This is because, upon conversion, a note’s effective conversion price will be equal to the per share liquidation preference and the conversion price for purposes of price-based anti-dilution protection of the applicable series of preferred stock. Ultimately, the certificate of incorporation will authorize as many different series of preferred stock as there are preferred stock conversion prices and effective note conversion prices. So, the thinking goes, if the notes are issued in series with uniform pricing, this will reduce the range of effective conversion prices and consequently the number of different series of preferred stock.
In reality, contrary to popular belief, drafting a certificate of incorporation with multiple series of preferred stock is not particularly burdensome, so long as each series of preferred stock has identical rights and differs from other series only on pricing. This, of course, reflects ordinary convertible note practice: if the note conversion price is lower than the Series A price, the note will customarily convert into a shadow series of preferred stock with identical rights and privileges as the Series A but different pricing (see for example the definition of “Shadow Series” in the KISS). In addition, now that startups can conveniently automate their cap table management on online platforms, it is possible to issue shares, track all types of equity and model new financing rounds with relative ease. Startups should be able to issue convertible notes with a dozen different combinations of valuation caps and discounts at no significant additional cost. Hence, it is entirely feasible and not cost prohibitive to issue convertible notes with differential pricing, but otherwise identical terms within the same series, and then to convert these notes in correspondingly multiple series of preferred stock. I will call these notes “Variable Price Notes.”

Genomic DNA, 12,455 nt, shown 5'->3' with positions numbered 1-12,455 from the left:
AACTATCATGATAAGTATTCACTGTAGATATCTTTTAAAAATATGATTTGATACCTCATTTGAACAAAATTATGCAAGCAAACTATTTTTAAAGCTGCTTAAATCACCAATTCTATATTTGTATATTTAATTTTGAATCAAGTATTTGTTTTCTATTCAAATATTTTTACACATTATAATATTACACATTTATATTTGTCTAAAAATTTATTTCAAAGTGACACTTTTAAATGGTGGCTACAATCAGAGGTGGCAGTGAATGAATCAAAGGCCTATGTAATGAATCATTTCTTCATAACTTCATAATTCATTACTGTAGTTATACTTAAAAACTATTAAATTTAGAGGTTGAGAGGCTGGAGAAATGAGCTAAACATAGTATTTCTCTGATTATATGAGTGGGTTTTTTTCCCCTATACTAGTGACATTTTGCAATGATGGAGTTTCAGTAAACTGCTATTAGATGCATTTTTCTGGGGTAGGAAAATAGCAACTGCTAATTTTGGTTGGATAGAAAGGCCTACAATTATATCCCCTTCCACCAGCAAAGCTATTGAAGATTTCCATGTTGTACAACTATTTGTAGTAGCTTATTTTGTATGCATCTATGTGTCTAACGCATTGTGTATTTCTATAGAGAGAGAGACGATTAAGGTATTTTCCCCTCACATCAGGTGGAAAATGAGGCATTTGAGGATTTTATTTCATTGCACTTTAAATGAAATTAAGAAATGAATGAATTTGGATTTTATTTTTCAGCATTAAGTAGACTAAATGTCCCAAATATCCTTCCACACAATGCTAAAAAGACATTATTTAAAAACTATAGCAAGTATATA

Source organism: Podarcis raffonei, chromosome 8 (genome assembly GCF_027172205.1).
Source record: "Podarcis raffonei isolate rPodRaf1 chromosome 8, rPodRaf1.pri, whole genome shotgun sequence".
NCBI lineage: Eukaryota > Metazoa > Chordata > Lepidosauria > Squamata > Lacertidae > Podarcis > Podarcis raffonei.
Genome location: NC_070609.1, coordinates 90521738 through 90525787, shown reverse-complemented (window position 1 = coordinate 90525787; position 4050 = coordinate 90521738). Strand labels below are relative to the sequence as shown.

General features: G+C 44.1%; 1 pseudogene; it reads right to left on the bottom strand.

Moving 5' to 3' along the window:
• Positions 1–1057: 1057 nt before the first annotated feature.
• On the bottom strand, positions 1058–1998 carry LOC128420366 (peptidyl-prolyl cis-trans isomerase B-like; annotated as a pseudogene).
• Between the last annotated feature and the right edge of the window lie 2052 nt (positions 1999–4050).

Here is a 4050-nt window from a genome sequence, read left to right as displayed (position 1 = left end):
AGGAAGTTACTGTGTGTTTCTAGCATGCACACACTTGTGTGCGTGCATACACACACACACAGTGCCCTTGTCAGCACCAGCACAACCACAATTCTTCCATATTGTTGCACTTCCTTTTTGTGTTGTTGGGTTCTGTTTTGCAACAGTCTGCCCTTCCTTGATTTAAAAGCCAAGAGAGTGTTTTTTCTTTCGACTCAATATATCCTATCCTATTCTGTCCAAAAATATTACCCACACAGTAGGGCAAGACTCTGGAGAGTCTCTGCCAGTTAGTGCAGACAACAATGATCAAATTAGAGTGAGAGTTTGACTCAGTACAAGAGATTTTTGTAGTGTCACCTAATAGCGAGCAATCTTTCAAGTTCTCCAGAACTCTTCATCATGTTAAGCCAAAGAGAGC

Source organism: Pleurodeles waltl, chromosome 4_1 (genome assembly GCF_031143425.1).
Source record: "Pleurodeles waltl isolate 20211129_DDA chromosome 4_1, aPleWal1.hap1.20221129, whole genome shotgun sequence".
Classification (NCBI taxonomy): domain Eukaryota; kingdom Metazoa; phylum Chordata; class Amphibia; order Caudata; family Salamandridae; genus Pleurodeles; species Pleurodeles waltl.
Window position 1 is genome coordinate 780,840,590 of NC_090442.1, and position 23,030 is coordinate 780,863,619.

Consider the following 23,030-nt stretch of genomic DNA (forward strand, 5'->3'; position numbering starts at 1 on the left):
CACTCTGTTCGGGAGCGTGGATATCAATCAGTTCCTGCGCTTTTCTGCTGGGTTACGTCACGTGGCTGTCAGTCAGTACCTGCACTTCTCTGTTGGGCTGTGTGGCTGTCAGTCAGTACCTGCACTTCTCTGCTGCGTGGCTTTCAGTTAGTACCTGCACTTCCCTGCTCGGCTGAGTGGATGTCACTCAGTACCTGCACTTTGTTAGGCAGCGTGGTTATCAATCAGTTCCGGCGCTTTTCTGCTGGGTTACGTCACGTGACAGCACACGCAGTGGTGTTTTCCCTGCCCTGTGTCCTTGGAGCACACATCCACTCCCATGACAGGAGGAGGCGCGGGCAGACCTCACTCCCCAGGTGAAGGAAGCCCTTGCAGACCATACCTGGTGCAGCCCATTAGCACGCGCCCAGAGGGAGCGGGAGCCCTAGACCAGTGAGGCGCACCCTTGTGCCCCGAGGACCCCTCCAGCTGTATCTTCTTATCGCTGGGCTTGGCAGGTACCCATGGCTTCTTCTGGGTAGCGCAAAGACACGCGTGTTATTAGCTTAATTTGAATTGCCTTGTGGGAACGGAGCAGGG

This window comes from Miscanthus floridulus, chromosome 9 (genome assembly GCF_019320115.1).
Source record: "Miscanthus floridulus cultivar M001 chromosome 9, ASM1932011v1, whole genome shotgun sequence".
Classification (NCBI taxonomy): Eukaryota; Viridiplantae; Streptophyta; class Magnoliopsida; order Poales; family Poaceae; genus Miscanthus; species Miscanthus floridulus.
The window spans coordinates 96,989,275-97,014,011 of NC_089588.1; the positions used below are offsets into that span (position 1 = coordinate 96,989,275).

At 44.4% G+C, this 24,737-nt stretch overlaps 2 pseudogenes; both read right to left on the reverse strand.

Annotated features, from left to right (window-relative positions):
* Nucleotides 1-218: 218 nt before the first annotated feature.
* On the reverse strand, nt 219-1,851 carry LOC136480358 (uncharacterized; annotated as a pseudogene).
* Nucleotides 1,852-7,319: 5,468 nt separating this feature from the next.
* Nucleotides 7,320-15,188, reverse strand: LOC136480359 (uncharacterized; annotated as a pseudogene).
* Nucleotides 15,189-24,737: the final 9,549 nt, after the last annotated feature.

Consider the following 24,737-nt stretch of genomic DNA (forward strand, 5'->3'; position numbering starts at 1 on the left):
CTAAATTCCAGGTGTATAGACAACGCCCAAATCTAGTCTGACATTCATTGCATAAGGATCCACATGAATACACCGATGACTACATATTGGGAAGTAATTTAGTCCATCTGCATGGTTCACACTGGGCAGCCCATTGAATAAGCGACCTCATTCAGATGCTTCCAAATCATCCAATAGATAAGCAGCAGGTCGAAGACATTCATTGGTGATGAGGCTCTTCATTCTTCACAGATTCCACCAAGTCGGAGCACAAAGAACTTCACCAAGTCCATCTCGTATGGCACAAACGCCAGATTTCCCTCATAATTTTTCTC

5. Maturity of Variable Price Notes
The original KISS instrument defines the maturity date as eighteen (18) months following the Date of Issuance and allows the latter term to differ in each KISS. Hence a KISS could be issued with multiple maturity dates within the same series and, at least in theory, KISSES of the same series could be issued indefinitely. In practice, KISS instruments rely on the fixed valuation cap to limit the round’s duration, while the fixed discount provides an incentive to group all notes within the same few months’ period. At any time on or after the “maturity date”, a majority in interest of noteholders can elect to either call the note or convert it to stock based on the conversion cap. Because the noteholders are likely to have notes with different maturity dates, “maturity” for the purpose of repayment or conversion can only occur on or after the date that all of the notes held by a majority in interest have reached their respective maturity date.
In Variable Price Notes, the round’s duration is unconstrained by the valuation cap and no incentive to temporally group the notes arises from a fixed discount. This could make the notions of majority in interest and maturity, essentially, moving targets that the startup could alter each time it issues more notes. This is why Variable Price Notes should have a fixed maturity date, which based on my experience could realistically occur anytime between 18 months and 3 years from the date of issuance of the first note in the series.
Back in 2010, Paul Graham argued convincingly that giving startups the flexibility to set different pricing terms for different investors can facilitate their capital raising (see Paul Graham, High Resolution Fundraising). I have now added a substantial argument in favor of higher resolution fundraising from the other end of the pipeline. Startups should be free to issue notes of a same series until the Series A round with multiple different combinations of valuation caps and discounts as a means to maximize collective action, reduce the risk of holdouts, and facilitate note restructurings.